SCHOTT solutions no. 2/2014 > Art

Universalis-Installation
Photo: SCHOTT/F. van der Veen

The people’s smile


A new art installation in Groningen was completed in February 2014: ”Universalis” consists of over 2,000 DURAN® borosilicate tubes.


Thomas H. Loewe

People arriving in the northern Dutch city of Groningen are now greeted by a big smile. It is composed of approximately 2,000 colored glass tubes that form the relief of a giant face. The artwork is called ”Groninger Universalis” and was completed in the city’s new municipal building of Social Affairs and Welfare at the beginning of 2014. Universalis is visible to anyone. And at night it becomes brightly illuminated and remains an eye-catcher even then.

The project’s goal is to give a face to all the different people the municipality’s administration is working for: ”The old-fashioned concept of having a number for every citizen is outdated,” explains artist Lambert Kamps, who created the piece together with his colleague, Tjeerd Veenhoven. To start off the project, the duo spent a day in downtown Groningen taking pictures of the city’s inhabitants. 100 portraits were then combined to generate the face of the average Groninger – the ”Groninger Universalis.” ”We deliberately chose many different types of people to achieve a universal result,” says Veenhoven. Afterwards the picture was divided into dots, and then each dot had to be ”translated” into a glass cylinder with a unique color.
Universalis-Installation
The artwork complements the design of the train station opposite the municipal building: people stopping at the train station can look straight through and onto the smiling face. Photo: SCHOTT/F. van der Veen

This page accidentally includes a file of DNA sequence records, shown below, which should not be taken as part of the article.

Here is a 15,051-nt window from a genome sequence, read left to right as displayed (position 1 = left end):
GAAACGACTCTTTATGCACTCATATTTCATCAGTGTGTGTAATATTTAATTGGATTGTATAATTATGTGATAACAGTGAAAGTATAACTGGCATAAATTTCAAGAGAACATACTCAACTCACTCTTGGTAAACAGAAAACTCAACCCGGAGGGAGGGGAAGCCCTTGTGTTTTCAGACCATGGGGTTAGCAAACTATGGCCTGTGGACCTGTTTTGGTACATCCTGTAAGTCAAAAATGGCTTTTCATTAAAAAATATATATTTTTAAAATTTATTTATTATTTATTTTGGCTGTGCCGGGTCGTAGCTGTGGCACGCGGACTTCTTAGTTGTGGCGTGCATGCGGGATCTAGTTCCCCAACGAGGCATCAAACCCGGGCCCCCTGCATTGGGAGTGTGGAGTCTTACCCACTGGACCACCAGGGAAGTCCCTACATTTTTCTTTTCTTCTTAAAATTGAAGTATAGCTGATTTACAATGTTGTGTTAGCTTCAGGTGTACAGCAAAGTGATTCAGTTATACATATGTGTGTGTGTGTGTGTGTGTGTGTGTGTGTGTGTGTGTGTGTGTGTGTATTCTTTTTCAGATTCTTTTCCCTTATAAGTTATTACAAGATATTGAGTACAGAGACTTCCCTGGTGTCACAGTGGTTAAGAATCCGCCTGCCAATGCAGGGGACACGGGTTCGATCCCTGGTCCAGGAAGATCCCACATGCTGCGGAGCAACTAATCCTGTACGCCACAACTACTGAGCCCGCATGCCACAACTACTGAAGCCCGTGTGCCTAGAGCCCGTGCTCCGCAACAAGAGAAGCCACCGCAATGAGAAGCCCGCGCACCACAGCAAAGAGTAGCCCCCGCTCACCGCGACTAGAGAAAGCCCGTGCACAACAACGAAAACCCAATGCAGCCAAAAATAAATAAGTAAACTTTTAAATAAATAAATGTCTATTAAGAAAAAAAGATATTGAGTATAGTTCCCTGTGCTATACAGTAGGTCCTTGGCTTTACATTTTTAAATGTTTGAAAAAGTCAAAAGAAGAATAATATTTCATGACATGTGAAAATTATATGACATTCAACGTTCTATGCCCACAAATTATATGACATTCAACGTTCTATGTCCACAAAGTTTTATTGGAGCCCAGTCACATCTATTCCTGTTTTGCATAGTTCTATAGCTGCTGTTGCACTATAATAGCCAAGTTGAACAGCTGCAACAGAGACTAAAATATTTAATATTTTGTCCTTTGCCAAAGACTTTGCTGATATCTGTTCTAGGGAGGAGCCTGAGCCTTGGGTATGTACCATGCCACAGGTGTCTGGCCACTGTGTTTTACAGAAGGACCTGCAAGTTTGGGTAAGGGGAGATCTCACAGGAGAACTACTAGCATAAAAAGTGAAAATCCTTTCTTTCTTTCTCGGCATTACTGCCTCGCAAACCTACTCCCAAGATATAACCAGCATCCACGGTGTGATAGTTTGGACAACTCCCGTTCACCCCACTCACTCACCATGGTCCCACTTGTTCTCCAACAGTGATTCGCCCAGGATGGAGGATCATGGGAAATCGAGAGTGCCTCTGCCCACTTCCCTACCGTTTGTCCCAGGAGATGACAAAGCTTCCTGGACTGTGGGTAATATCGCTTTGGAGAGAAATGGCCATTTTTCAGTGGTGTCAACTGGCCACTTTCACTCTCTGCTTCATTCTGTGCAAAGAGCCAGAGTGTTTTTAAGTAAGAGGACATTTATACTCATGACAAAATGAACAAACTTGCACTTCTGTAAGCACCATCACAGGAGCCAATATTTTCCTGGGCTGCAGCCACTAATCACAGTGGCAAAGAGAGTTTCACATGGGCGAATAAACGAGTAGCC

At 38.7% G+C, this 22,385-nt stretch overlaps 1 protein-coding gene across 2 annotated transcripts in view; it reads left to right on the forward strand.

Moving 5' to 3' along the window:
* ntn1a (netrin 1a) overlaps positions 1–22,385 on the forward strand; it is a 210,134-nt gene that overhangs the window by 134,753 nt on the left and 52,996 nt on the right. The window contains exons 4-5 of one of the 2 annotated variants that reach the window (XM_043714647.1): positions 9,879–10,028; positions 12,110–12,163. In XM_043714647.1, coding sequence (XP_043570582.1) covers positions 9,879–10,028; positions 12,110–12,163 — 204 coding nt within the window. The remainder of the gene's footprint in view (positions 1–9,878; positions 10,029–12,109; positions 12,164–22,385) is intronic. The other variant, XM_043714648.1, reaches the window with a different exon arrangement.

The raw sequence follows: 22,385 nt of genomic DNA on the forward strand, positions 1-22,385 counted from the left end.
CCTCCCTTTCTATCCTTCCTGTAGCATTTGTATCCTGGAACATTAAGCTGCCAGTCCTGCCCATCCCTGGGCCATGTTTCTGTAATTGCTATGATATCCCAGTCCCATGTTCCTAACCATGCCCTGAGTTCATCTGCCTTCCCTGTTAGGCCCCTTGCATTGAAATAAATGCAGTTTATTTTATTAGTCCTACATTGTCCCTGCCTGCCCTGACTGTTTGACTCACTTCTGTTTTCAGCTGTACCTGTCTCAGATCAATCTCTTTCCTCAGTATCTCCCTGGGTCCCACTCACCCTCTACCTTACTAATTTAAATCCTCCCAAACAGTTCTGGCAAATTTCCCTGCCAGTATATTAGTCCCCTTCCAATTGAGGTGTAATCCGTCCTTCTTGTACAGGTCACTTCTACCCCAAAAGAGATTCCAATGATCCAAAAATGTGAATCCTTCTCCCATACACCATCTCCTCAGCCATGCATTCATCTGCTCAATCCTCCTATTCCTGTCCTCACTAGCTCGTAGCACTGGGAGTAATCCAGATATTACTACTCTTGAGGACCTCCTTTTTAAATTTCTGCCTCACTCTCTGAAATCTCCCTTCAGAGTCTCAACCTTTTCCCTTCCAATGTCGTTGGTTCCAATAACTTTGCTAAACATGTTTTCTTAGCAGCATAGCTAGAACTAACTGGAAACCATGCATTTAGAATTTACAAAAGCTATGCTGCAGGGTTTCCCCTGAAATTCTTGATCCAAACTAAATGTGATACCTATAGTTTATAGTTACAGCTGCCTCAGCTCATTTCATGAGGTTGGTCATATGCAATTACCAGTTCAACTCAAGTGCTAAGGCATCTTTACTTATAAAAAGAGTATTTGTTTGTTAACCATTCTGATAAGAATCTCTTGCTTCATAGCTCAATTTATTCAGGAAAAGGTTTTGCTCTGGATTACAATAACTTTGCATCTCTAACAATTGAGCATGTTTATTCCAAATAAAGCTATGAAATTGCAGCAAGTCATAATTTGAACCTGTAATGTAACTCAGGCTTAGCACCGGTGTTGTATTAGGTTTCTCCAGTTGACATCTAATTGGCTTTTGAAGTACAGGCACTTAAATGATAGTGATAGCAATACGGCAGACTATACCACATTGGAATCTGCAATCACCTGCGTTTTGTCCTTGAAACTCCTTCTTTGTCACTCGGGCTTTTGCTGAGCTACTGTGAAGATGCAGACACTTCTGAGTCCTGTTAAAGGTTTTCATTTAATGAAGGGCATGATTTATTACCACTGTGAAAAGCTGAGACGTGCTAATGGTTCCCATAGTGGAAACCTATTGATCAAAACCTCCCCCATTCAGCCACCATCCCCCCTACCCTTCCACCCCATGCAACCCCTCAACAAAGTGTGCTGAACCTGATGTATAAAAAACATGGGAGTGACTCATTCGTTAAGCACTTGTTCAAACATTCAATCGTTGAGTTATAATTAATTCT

”We picked glass because it is a nice material, it’s easy to clean and it has a nice surface,” says Kamps. For each dot, the artists painted a glass tube of DURAN® borosilicate glass. They used seven different shades of warm gray paint and coated the tubes on the inside. The process wasn't an easy task: ”We had to come up with a way to circulate the air inside the tubes so the special two-component paint could properly bond to the glass,” explains Kamps. Another tricky part of the project was producing the tubes in the first place. They had to have a consistently round bottom without contaminations. This was the responsibility of the laboratory glass specialists at LGS B.V. On the basis of the requested length of the tubes, LGS’s manager Klaas Jan Nijboer advised to use borosilicate glass 3.3: ”99 percent of our borosilicate glass comes from SCHOTT. We are very pleased with the high quality and with the excellent services of SCHOTT Benelux.”

After the first few samples had arrived, the artists were convinced. In their workshop in Ubbena, LGS’ expert glass blowers carefully customized the DURAN® tubes to suit the artists’ needs. ”Each tube had to be carefully pulled and shaped in order to produce the smooth and beautifully rounded bottom,” explains Nijboer. Having been matched to a pixel of the original picture, the painted nine to 47 centimeter long tubes were then inserted fixed to a backlit support wall. Now, the four by five meter relief not only greets, but also shines a light onto every visitor of Groningen and the city’s new municipal building.